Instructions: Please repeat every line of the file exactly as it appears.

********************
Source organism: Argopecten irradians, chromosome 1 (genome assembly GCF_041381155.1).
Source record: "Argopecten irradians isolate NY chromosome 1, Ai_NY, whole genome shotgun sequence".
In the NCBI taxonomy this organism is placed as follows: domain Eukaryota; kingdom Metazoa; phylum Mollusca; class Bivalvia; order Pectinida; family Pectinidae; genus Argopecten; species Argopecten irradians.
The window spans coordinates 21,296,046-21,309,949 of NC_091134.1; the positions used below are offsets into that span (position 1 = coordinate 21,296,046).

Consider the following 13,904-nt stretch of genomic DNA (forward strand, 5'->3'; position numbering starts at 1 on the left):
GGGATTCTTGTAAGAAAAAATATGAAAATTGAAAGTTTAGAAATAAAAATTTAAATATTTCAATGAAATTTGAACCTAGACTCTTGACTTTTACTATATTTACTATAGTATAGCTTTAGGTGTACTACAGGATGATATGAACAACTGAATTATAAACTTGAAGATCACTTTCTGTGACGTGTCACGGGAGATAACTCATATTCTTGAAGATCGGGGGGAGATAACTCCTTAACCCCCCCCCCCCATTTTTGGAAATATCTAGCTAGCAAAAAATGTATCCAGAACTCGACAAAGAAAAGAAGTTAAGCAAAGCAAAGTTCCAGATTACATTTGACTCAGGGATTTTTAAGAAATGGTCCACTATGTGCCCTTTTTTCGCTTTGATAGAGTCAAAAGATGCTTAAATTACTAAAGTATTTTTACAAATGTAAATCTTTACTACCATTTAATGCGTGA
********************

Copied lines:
Source organism: Argopecten irradians, chromosome 1 (genome assembly GCF_041381155.1).
Source record: "Argopecten irradians isolate NY chromosome 1, Ai_NY, whole genome shotgun sequence".
In the NCBI taxonomy this organism is placed as follows: domain Eukaryota; kingdom Metazoa; phylum Mollusca; class Bivalvia; order Pectinida; family Pectinidae; genus Argopecten; species Argopecten irradians.
The window spans coordinates 21,296,046-21,309,949 of NC_091134.1; the positions used below are offsets into that span (position 1 = coordinate 21,296,046).

Consider the following 13,904-nt stretch of genomic DNA (forward strand, 5'->3'; position numbering starts at 1 on the left):
GGGATTCTTGTAAGAAAAAATATGAAAATTGAAAGTTTAGAAATAAAAATTTAAATATTTCAATGAAATTTGAACCTAGACTCTTGACTTTTACTATATTTACTATAGTATAGCTTTAGGTGTACTACAGGATGATATGAACAACTGAATTATAAACTTGAAGATCACTTTCTGTGACGTGTCACGGGAGATAACTCATATTCTTGAAGATCGGGGGGAGATAACTCCTTAACCCCCCCCCCCCATTTTTGGAAATATCTAGCTAGCAAAAAATGTATCCAGAACTCGACAAAGAAAAGAAGTTAAGCAAAGCAAAGTTCCAGATTACATTTGACTCAGGGATTTTTAAGAAATGGTCCACTATGTGCCCTTTTTTCGCTTTGATAGAGTCAAAAGATGCTTAAATTACTAAAGTATTTTTACAAATGTAAATCTTTACTACCATTTAATGCGTGA